Public Release: 

Massachusetts General Hospital's D. Dante Yeh wins award for clinical nutrition research

American Society for Parenteral and Enteral Nutrition (A.S.P.E.N.)

D. Dante Yeh, MD, of Massachusetts General Hospital has been named the Promising Investigator Award recipient by the American Society for Parenteral and Enteral Nutrition (A.S.P.E.N.). The award is for his research on improving nutritional delivery to intensive care unit (ICU) patients, which was presented at A.S.P.E.N.'s Clinical Nutrition Week conference in Long Beach, California, February 14 to 17.

"Dr. Yeh has already contributed greatly to the field of clinical nutrition, and A.S.P.E.N. looks forward to sharing more of his research in the future," said Debra Ben Avram, CEO of A.S.P.E.N.

Nutrition is a fundamental component in the care of critically ill patients. Adequate nutrition is known to influence wound healing, protein catabolism, risk of infection, length of stay, and mortality in the intensive care unit (ICU). Despite its importance, nutritional delivery is generally poor, with between 50 and 66 percent of prescribed calories/protein actually being delivered in clinical practice.

Previous reports have shown that increasing macronutrient deficit in the surgical ICU is associated with worse in-hospital outcomes. Dr. Yeh and his colleagues hypothesized that increased caloric and protein deficit may also be associated with more intermediate outcomes, such as likelihood of being discharged to home versus transfer to a rehabilitation or skilled nursing facility. To test the association of macronutrient deficit with discharge disposition (home versus rehabilitation or skilled nursing facility), a logistic regression analysis of 213 individuals was performed to control for plausible confounders.

The study found inadequate macronutrient delivery was associated with lower rates of discharge to home. As such, it was concluded that improved nutritional delivery may lead to more favorable intermediate outcomes after critical illness, and underscores the need for well-designed, randomized, controlled trials to determine whether nutritional therapy affects the rate of home discharge in ICU patients.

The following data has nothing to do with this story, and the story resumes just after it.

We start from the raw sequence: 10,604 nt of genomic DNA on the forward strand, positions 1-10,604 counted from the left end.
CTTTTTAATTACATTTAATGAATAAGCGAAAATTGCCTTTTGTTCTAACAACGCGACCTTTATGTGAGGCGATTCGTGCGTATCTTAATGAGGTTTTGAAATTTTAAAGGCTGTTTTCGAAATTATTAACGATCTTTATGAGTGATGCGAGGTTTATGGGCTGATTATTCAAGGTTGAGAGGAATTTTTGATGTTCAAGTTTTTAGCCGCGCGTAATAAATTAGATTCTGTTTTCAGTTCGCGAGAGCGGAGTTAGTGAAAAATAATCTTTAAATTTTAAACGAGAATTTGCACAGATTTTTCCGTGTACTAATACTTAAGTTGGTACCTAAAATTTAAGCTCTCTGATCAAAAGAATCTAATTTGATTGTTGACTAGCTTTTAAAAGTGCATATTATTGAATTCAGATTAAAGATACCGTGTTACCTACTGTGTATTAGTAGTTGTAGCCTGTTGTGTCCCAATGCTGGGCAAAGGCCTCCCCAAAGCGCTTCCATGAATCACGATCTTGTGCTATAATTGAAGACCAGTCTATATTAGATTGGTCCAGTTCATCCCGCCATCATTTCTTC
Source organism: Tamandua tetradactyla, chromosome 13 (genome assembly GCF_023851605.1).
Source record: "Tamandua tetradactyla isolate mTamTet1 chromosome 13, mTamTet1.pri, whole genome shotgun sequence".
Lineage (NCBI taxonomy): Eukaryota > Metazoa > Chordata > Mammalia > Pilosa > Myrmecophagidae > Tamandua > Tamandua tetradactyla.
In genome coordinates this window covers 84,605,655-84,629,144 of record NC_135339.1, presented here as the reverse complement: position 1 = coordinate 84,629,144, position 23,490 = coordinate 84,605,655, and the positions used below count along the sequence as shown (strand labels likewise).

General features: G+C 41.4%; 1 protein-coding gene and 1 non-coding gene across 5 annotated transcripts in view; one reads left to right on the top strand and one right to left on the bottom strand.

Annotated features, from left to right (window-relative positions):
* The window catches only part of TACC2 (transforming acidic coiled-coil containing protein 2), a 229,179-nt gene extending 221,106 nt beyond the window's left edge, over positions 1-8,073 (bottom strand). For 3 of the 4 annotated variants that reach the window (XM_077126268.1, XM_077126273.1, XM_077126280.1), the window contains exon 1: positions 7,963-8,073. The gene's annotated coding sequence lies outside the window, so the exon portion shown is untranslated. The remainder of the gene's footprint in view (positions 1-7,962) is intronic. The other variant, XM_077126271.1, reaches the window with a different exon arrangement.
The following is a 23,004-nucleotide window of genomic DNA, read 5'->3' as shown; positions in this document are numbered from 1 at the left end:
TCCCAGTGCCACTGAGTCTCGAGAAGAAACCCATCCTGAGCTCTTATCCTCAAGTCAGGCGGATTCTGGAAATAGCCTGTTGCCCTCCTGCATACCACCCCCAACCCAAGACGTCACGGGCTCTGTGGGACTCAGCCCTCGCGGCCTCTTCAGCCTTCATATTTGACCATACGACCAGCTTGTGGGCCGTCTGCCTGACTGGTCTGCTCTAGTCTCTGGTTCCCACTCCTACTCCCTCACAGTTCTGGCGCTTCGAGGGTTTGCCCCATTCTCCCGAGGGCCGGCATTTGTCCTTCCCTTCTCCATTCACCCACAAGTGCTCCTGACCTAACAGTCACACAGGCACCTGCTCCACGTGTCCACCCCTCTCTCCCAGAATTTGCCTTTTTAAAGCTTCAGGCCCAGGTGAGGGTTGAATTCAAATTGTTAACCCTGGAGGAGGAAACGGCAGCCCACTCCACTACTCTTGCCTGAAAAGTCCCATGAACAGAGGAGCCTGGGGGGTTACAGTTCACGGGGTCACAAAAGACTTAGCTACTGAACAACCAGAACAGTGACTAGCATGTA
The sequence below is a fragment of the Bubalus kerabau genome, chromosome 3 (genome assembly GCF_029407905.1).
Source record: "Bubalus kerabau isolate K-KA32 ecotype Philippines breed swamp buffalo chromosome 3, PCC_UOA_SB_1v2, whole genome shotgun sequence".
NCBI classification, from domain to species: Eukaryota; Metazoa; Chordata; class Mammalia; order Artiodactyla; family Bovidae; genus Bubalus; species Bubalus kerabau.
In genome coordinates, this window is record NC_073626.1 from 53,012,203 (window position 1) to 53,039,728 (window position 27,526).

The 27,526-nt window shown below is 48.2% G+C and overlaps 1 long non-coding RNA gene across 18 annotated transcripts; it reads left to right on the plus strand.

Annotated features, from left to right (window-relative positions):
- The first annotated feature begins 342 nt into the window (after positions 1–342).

Dr. Yeh's research earned him the honor of being one of only five candidates for A.S.P.E.N.'s 2015 Harry M. Vars Award. The Promising Investigator Award is given to the runner-up for the Vars Award. A copy of his research abstract is available here:


The American Society for Parenteral and Enteral Nutrition (A.S.P.E.N.) is dedicated to improving patient care by advancing the science and practice of nutrition support therapy and metabolism. Founded in 1976, A.S.P.E.N. is an interdisciplinary organization whose members are involved in the provision of clinical nutrition therapies, including parenteral and enteral nutrition. With more than 6,000 members from around the world, A.S.P.E.N. is a community of dietitians, nurses, nurse practitioners, pharmacists, physicians, scientists, students, and other health professionals from every facet of nutrition support clinical practice, research, and education. For more information about A.S.P.E.N., please visit

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